* Oi raises total 8.25 billion reais from preferred and
common stock sale
* Including asset swap, the transaction worth 13.95 billion
(Recasts to add details on offering, size, bidders, background)
By Guillermo Parra-Bernal and Joan Magee
SAO PAULO/NEW YORK, April 28 (IFR/Reuters) - Brazilian
wireless and fixed-line carrier Grupo Oi SA took the biggest
step yet toward combining with partner Portugal Telecom SGPS SA
on Monday by completing Brazil's largest follow-on share offer
in almost four years at the lowest price expected.
Oi raised a total 8.25 billion reais ($3.7 billion) from
selling common and preferred stock to local and foreign
investors as well as a fund led by Grupo BTG Pactual SA, the
deal's main adviser, according to a source with direct knowledge
of the transaction. Including an asset swap with Portugal
Telecom, the transaction was worth 13.95 billion reais.
The amount fetched was the largest for a follow-on offering
in Brazilian equity markets since Petróleo Brasileiro SA's
120 billion-real capital increase in September 2010,
according to Thomson Reuters data. The transaction was also the
first share sale completed in Brazil since mid-December.
Oi lured European and U.S. funds, who bought 85 percent of
the 5 billion reais in stock sold to minority investors, by
pricing the securities at the lowest level possible. The cut-off
price for preferred shares was 2 reais, at the bottom
of the 2 reais to 2.30 reais suggested tag. Common shares
were priced at 2.17 reais each, in line with a
proposed premium of about 8 percent to the preferred stock.
Proceeds from the offering will help Oi reduce a stifling
debt load. The recapitalized Oi, which also controls Brazil's
fourth-largest mobile phone carrier, plans to use its stronger
balance sheet to form CorpCo, the proposed name of the company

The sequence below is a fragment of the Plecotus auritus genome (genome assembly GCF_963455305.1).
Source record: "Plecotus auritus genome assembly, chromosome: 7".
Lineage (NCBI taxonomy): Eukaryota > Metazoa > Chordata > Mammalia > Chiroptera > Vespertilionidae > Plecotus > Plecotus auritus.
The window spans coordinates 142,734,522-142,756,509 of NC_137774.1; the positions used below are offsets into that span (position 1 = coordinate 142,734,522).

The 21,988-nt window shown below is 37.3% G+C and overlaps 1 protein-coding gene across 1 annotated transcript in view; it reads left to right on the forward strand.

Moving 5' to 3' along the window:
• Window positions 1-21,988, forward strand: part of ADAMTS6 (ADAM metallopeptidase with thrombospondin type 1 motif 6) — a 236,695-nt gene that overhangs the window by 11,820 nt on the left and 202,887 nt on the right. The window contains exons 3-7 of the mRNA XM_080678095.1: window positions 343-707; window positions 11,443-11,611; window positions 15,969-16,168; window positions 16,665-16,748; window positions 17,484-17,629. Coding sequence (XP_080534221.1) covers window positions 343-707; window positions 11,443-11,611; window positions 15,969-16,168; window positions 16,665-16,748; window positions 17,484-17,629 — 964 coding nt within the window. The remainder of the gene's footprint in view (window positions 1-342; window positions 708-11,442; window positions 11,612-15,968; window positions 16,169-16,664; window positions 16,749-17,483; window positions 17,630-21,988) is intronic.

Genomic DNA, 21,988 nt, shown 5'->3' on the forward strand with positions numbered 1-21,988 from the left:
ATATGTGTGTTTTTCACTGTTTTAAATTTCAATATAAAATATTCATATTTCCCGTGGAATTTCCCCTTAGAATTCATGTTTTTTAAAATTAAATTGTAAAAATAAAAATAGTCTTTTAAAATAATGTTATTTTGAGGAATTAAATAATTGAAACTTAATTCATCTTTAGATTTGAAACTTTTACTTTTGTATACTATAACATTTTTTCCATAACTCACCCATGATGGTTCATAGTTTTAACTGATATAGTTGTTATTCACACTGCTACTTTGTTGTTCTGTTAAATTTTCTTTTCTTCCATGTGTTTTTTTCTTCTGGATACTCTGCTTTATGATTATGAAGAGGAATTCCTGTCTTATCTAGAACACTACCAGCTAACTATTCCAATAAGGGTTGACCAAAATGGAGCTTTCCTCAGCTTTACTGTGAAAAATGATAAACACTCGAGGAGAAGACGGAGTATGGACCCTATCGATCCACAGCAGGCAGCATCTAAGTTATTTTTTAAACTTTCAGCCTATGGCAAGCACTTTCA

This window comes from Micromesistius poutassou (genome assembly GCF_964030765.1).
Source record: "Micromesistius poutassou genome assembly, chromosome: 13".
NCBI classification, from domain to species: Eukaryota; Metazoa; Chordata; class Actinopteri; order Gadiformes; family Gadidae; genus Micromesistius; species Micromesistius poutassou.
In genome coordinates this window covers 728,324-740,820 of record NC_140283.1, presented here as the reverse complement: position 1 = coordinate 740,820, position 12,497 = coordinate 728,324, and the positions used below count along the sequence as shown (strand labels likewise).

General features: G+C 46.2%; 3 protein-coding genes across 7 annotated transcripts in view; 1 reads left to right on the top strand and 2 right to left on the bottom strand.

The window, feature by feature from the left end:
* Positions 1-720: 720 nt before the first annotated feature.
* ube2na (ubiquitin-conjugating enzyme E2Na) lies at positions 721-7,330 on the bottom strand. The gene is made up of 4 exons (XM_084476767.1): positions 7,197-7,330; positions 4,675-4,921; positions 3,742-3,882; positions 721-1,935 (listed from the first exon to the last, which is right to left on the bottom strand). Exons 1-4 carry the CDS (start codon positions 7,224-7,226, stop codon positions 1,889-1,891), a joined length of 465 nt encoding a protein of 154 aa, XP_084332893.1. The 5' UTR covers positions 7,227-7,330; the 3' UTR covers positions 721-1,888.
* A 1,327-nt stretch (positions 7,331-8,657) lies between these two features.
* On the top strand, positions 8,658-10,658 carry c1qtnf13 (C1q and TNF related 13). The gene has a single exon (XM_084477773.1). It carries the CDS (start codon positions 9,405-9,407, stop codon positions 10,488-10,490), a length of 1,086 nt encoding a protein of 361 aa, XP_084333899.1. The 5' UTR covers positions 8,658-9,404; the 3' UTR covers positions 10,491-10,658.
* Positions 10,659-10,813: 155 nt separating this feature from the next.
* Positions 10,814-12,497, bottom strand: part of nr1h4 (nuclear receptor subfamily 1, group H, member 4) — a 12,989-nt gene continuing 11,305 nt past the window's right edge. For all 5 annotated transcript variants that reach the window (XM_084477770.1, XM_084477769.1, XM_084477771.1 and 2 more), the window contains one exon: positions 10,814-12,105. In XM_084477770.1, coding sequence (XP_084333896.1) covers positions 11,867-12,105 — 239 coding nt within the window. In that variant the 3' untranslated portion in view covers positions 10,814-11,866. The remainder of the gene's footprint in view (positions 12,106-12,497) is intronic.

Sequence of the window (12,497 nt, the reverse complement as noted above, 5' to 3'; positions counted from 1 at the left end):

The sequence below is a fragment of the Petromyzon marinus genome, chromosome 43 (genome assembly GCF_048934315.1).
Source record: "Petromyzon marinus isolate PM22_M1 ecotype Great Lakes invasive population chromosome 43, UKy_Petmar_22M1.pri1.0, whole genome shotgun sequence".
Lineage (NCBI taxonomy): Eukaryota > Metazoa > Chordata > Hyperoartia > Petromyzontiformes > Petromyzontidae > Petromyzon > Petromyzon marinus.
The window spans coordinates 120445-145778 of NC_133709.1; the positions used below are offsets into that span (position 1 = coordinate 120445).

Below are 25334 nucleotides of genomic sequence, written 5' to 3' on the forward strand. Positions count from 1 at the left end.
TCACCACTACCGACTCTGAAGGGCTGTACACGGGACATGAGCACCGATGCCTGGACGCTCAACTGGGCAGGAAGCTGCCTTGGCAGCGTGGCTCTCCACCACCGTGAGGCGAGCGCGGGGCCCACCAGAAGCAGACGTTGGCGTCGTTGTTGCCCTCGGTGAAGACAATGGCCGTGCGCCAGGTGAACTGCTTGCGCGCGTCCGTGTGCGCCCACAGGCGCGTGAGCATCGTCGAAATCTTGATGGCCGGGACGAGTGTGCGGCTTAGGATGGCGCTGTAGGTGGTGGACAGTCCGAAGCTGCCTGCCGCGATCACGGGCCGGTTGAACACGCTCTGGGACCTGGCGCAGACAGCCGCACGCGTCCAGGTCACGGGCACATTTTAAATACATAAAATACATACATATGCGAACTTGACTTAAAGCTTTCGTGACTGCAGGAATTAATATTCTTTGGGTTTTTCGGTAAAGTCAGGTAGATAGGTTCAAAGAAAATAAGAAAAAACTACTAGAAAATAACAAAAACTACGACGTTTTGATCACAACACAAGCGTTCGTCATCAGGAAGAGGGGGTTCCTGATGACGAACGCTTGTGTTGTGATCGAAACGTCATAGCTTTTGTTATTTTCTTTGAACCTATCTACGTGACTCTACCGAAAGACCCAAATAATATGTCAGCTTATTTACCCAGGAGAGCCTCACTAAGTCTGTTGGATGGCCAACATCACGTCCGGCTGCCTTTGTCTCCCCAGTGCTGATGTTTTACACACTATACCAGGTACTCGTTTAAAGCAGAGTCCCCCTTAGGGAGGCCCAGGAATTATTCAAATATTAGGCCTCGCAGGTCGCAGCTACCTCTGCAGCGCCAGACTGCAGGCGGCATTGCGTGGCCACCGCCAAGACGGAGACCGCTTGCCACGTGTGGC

after the tie-up with Portugal Telecom.
Executives at Oi and Portugal Telecom say CorpCo will have
more clout to compete in Brazil with bigger rivals such as the
local unit of Spain's Telefonica SA , Telecom
Italia SpA's TIM Participações SA and
Mexico's America Movil SAB.
Oi's preferred shares closed at a record low on Monday,
shedding 5.6 percent to 2.37 reais, while common shares were
down 0.4 percent to 2.52 reais.
Before Monday, stock offerings in Brazil had their worst
start this year in more than a decade, the latest sign of
eroding investor confidence in Latin America's largest economy.
So far until Monday, no initial public offering or follow-on
sale had been filed with the CVM this year, which is unheard of
since at least 2004. A truncated capital markets calendar,
rising political risks and the emergence of attractive
investments elsewhere have left investment bankers struggling
after they thrived for years with easy-to-sell IPOs.
Grupo BTG Pactual SA, the largest listed Latin
American investment bank, is handling the Oi transaction, along
with the investment-banking units of Bank of America Corp
, Barclays Plc, Citigroup Inc, Credit
Suisse Group AG, Banco Espírito Santo SA and
HSBC Holdings Plc.
Banco do Brasil SA. Banco Bradesco SA,
Banco Caixa Geral de Depósitos SA, Goldman Sachs
Group Inc, Itaú Unibanco Holding SA, Morgan
Stanley & Co and Banco Santander SA are also
The Oi offering took off, according to investors heard by
Reuters and the IFR, because BTG Pactual
structured the deal with a series of guarantees to lure buyers.
A fund controlled by the São Paulo-based bank subscribed 2
billion reais worth of shares in the offering, the source noted.
Oi and bankers increased the amount of available stock to buyers
by 500 million reais, while a supplementary allotment worth 750
million reais was also placed.
By early Monday afternoon, investors had pledged to buy more
than 10 billion reais worth of stock in the offering, another
two sources told Reuters.
Under terms of the deal, Portugal Telecom will contribute
its assets, excluding its stake in Oi, and own 38 percent of the
new company. Oi's major shareholders excluding Portugal Telecom
would have as much as 30 percent of CorpCo and other investors
such as BTG Pactual and a number of Brazilian pension funds
would own the rest.
($1 = 2.24 Brazilian reais)
(Additional reporting by Brad Haynes in São Paulo; Editing by
Dan Grebler and Himani Sarkar)